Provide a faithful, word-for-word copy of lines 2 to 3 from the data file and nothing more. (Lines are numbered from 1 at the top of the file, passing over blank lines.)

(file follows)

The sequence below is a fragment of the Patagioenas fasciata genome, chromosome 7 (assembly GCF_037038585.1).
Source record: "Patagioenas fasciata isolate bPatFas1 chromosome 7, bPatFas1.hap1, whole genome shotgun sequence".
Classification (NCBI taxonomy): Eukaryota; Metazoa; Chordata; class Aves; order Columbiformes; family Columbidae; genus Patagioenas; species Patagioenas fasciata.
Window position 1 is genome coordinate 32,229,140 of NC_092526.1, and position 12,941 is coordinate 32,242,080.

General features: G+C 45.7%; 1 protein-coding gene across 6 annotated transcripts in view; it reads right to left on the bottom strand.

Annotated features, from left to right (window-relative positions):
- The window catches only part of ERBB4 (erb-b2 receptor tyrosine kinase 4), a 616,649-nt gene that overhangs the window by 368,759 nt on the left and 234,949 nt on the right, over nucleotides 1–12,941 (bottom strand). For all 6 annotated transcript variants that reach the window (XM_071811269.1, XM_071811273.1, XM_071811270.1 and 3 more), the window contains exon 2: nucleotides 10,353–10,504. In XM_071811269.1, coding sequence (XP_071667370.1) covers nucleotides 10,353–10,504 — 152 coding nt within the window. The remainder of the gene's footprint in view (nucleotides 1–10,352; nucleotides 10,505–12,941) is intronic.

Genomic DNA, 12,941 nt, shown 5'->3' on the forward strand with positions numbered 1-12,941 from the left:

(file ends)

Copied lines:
Source record: "Patagioenas fasciata isolate bPatFas1 chromosome 7, bPatFas1.hap1, whole genome shotgun sequence".
Classification (NCBI taxonomy): Eukaryota; Metazoa; Chordata; class Aves; order Columbiformes; family Columbidae; genus Patagioenas; species Patagioenas fasciata.